My fascination with all things natural developed as a child on the small dairy farm in northeastern Minnesota where I grew up. I began managing the forest land on the farm with planting spud, axe and chainsaw and continue this today on the 63 acres of forest and wetland that I inherited. I am now managing the trees that grew from the 18,000 seedlings that I hand-planted in the 1960s for high quality poles and cabin logs.
I decided in the 10<sup>th</sup> grade to pursue my passion for natural resources as a career. I got my first undergraduate degree in forest science from the University of Minnesota School of Forestry. I then spent three years as a Peace Corps volunteer in a special three-way partnership between the University of MN, Peace Corps and government of Morocco. I worked as an arboretum manager for the Forest Research Station. I lived five km from the nearest town without electricity and immersed in the Arabic language, culture and fantastic cuisine.
I went back to UMN to graduate school concentrating on plant ecology and remote sensing. I worked in the IAFHE Remote Sensing Laboratory there for five years, specializing in remote sensing applications to wetlands – especially Mississippi floodplain, coastal Alaska and northern MN peatlands. In 1979, I went off Ouagadougou, Upper Volta with my wife and daughters for over 2 ½ years as a remote sensing applications specialist working equally with Anglophones and Francophones. At the end of this contract, I couldn’t imagine any work in the US that would be half as fascinating as working in developing countries.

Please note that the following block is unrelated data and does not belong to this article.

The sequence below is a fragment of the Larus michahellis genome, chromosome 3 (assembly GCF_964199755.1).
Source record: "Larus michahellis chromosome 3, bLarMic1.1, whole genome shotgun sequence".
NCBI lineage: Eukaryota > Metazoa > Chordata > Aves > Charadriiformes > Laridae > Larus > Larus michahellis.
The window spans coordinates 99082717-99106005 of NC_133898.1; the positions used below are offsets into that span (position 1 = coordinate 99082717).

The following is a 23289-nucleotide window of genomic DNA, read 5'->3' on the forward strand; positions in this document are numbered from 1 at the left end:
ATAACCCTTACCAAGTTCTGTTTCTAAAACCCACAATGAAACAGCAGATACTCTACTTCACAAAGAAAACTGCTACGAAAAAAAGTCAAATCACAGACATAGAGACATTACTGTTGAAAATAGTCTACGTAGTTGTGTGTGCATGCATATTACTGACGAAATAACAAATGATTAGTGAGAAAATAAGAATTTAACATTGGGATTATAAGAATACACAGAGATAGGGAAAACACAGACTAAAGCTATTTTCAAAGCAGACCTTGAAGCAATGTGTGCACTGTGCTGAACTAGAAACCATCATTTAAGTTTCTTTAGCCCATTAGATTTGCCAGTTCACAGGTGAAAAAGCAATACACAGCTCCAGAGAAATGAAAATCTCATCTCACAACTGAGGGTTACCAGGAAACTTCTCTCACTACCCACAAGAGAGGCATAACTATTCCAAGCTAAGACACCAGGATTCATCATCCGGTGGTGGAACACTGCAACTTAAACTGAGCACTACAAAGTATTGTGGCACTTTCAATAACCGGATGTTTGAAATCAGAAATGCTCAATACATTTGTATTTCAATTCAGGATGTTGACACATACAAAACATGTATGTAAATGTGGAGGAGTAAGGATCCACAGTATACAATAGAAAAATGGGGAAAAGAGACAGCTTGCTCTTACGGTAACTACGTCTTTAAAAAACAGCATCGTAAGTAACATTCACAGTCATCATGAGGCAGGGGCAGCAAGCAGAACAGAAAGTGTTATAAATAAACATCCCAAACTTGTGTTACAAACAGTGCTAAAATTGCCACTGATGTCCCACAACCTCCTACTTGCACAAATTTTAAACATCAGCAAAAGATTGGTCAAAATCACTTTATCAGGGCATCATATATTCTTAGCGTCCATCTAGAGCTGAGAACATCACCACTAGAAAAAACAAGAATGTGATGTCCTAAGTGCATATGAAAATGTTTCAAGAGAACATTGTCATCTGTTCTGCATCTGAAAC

I have been working as an independent consultant ever since with one three year contract as chief of party for a USAID institutional support project in Madagascar. I love working intensively for relatively short periods of time on teams of people from different countries and different backgrounds. I’m a Myers Briggs ENTP –a logical extrovert and very strongly a “big picture” person (although I can do a very detailed budget for a $5 million project). Most importantly, I am a very strong Myers Briggs “P” – I adapt very easily to fluid, changing, unstructured situations. Anyone who has spent their life as an independent consultant all over Africa would have to be a “P” – it is not a life suited for the “J”s. And I hope that leads some of you to do some research on Myers Briggs.
Some of my major interests are wild mushrooms, Zone 3 adapted fruit trees, folk songs and free thinkers. My philosophy of life is to “always question everything” – and this has led into some very interesting fields of inquiry. I find that it is often the things that we take for granted that are the most likely sneak up and bite us in the back.